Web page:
E-commerce unit Sea Shopee to close operations in India

SINGAPORE, March 28 (Reuters) – E-commerce and gaming company Sea Ltd (SE.N) said on Monday it was pulling out of the Indian retail market just months after starting operations there, the second setback this month in a campaign of overseas expansion, as the loss-making company faces weak growth prospects.

The withdrawal, effective from March 29, comes weeks after its e-commerce arm Shopee announced it was pulling out of France and after India banned Sea’s popular gaming app “Free Fire”. .

After the ban, the market value of New York-listed Sea plummeted $16 billion in a single day, leading some investors to trim their holdings in the Singapore-based company.

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Shopee said in a statement that its withdrawal came “in light of the uncertainties in the global market” and that the company would make “the process as smooth as possible”.

Earlier this month, Sea said revenue growth in its e-commerce business is expected to halve to around 76% this year, from 157% in 2021, amid lower purchases and online engagements. line as more countries emerge from the pandemic.

“Due to a drastic shift in market sentiment towards growth stocks, all of these e-commerce companies are under real pressure to at least break even as soon as possible,” said Oshadhi Kumarasiri, equity analyst from LightStream Research, which publishes on the Smartkarma platform.

Sea’s U.S.-listed shares fell 3.2% to $112.35 in afternoon trading.

The company’s shares had already fallen 11% in January after Chinese tech giant Tencent (0700.HK) announced it was selling 14.5 million shares of the group.

There is no clear evidence that the decision to pull out of India was based on government pressure or other operational decisions, said Citi analyst Alicia Yap.

Reuters was first to report on Sea’s decision on its Indian operations.

Shopee’s business in India began in October 2021 as part of an aggressive international push that has seen it expand into Europe. Sea’s market capitalization at the time reached $200 billion. It has since fallen to $64.76 billion in March 2022.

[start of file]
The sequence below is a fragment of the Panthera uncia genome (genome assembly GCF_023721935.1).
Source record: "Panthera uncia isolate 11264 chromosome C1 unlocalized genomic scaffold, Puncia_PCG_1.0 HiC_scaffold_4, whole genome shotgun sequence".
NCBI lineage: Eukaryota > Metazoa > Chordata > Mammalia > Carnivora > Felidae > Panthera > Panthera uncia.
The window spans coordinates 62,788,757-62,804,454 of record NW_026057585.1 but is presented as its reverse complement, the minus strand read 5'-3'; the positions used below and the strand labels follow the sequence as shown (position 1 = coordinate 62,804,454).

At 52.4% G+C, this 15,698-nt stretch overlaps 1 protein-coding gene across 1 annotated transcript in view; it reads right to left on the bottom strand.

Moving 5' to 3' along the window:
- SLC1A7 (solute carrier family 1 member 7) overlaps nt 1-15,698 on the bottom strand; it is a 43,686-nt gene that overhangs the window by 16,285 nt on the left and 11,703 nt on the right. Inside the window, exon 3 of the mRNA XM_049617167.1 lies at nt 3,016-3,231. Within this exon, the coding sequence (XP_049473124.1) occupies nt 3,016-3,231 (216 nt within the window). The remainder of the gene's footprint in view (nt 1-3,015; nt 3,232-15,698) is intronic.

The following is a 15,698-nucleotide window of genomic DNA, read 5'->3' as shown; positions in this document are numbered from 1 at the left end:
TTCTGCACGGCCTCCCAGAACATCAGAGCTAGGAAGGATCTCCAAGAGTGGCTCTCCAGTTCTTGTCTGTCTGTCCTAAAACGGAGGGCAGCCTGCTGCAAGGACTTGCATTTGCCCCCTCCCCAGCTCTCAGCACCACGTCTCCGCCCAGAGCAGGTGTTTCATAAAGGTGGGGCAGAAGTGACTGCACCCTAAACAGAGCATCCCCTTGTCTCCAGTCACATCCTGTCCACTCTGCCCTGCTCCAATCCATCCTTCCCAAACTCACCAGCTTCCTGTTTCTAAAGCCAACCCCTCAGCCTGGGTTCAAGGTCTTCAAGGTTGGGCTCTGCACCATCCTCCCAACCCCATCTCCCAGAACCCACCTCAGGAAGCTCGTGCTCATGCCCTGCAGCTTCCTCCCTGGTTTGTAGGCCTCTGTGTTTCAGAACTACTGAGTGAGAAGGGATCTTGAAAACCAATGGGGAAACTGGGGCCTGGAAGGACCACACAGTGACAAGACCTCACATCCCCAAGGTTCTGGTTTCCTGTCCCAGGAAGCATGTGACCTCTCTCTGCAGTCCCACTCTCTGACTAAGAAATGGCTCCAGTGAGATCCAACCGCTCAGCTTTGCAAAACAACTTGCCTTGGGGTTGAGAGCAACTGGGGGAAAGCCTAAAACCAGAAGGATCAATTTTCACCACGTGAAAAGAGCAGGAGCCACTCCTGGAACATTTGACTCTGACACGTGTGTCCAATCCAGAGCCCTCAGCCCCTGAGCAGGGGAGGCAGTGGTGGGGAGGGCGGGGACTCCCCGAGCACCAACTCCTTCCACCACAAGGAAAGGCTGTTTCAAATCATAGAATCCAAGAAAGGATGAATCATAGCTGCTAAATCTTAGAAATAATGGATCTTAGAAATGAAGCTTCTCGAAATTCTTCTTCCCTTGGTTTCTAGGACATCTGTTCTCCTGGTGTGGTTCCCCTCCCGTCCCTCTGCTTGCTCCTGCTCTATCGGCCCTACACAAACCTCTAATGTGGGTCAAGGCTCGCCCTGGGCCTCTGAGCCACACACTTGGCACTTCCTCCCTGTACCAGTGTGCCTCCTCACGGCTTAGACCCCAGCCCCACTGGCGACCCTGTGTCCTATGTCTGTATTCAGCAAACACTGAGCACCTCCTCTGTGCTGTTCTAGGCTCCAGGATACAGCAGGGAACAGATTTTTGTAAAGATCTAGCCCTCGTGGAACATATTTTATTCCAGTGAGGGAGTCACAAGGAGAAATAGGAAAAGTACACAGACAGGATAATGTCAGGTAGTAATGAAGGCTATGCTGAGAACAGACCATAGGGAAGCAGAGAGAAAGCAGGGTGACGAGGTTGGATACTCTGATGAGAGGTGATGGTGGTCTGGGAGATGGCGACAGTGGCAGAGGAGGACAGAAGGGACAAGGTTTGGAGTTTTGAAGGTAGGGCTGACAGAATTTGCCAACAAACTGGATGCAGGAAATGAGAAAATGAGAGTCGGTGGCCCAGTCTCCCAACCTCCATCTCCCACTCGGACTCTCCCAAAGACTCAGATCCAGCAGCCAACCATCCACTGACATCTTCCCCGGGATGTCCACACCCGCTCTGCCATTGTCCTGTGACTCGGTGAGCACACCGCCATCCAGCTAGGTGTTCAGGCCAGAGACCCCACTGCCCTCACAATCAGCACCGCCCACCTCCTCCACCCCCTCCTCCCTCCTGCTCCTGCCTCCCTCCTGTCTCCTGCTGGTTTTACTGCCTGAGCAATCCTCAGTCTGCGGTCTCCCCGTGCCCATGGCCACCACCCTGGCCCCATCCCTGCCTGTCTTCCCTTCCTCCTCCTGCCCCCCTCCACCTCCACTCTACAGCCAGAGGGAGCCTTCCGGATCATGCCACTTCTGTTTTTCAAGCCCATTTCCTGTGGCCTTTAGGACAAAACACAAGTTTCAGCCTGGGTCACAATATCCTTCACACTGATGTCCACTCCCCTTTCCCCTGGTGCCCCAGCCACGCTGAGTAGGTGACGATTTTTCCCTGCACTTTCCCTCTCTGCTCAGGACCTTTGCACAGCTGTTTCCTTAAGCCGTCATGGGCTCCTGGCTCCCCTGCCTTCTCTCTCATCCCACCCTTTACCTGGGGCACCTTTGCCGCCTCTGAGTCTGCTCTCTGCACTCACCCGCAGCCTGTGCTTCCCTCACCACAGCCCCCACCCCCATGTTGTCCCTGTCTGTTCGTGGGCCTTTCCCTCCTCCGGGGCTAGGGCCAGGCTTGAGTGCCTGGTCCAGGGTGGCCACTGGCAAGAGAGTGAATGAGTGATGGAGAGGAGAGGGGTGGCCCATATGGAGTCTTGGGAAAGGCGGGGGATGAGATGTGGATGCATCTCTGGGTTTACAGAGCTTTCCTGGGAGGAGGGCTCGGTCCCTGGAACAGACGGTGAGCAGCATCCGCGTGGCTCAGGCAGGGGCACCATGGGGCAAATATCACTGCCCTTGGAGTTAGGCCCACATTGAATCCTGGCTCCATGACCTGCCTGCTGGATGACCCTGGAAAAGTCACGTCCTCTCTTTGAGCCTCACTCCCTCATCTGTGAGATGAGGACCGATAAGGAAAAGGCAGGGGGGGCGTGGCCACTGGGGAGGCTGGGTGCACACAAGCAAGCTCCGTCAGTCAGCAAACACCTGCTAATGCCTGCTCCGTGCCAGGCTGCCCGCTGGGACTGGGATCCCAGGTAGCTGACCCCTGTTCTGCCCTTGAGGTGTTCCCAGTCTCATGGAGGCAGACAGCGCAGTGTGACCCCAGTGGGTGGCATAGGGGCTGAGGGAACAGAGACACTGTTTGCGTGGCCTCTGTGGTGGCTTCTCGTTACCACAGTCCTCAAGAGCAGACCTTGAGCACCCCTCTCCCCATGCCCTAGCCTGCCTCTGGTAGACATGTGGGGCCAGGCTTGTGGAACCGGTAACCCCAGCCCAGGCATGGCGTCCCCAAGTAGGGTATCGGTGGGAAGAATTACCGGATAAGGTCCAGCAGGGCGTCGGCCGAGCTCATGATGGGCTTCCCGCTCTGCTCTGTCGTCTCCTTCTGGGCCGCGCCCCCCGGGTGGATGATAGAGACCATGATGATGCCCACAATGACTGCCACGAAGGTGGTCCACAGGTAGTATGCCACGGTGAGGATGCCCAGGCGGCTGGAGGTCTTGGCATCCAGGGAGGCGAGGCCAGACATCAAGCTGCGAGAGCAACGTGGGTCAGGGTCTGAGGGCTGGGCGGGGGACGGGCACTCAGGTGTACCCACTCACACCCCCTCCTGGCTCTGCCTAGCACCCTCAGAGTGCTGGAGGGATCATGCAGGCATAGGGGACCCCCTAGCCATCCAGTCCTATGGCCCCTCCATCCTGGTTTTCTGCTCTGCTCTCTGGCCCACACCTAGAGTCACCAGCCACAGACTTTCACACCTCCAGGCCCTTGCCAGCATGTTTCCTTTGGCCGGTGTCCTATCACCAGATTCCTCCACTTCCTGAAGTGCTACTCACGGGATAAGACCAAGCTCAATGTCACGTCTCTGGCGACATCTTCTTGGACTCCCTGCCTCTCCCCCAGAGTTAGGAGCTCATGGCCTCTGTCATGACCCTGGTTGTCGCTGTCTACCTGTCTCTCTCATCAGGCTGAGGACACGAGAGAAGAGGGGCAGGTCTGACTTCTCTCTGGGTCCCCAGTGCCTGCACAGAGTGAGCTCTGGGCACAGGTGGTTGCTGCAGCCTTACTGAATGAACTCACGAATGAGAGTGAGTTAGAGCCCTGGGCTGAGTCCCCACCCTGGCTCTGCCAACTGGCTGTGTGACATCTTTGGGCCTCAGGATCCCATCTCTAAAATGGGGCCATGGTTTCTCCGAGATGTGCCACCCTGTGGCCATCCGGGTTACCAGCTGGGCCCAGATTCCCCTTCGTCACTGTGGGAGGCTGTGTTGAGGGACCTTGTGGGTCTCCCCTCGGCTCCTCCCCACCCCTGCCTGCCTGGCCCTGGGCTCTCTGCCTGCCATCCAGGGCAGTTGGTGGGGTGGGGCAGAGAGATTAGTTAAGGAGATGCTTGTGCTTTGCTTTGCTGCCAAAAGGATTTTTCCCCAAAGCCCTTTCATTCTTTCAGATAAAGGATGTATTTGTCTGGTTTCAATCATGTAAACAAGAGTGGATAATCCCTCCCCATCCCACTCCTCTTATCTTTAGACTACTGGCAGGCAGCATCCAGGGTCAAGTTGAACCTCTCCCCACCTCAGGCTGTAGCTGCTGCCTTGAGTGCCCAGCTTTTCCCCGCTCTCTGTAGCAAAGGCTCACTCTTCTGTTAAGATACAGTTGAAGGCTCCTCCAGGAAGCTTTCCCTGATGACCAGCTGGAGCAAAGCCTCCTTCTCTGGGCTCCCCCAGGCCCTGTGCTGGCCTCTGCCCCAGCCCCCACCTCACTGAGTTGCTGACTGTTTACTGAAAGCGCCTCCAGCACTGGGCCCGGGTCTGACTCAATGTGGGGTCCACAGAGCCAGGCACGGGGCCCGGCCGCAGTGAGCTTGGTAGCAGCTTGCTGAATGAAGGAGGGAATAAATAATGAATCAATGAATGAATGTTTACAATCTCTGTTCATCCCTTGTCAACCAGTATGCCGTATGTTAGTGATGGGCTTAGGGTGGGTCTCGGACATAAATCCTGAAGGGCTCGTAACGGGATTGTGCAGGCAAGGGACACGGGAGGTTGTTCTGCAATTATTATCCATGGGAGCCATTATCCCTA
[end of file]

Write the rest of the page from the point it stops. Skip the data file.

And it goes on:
The local unit, Shopee India, recruited local sellers and launched a shopping website and app. India’s growing e-commerce market was already dominated by players such as Amazon.com Inc and Walmart’s Flipkart.

A person with direct knowledge of the company’s thinking said Shopee’s decision to leave India was triggered in part by tougher regulatory scrutiny that saw Sea’s Free Fire gaming app banned in part of a crackdown on companies that allegedly sent data to servers in China.

Sea said earlier in March that it does not transfer or store Indian user data in China.

The person said that Shopee had planned to invest up to $1 billion in India and that the withdrawal would hurt Indian logistics companies with which it had signed lucrative contracts.

The company, asked to comment on the figure, disputed the figure as “inaccurate”, without giving details, saying “the decision regarding Shopee India has nothing to do with regulatory matters”.

“We continue to work to resolve the situation with Free Fire in India,” the company added.

Reuters reported in February, citing sources, that authorities in Singapore raised concerns with India over the ban, asking why Sea had been targeted.

E-commerce players face a strict regulatory environment in India. New Delhi has imposed restrictions for years to protect small physical retailers.

Offline retailers in India have often alleged that foreign companies circumvent regulations and offer steep discounts that hurt their business, allegations the companies deny. Shopee had in recent months faced boycott calls from such traders in India.

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Reporting by Fanny Potkin and Aditya Kalra; Additional reporting by Anshuman Daga, Miyoung Kim and Akash Sriram; Editing by Bradley Perrett and Bernadette Baum

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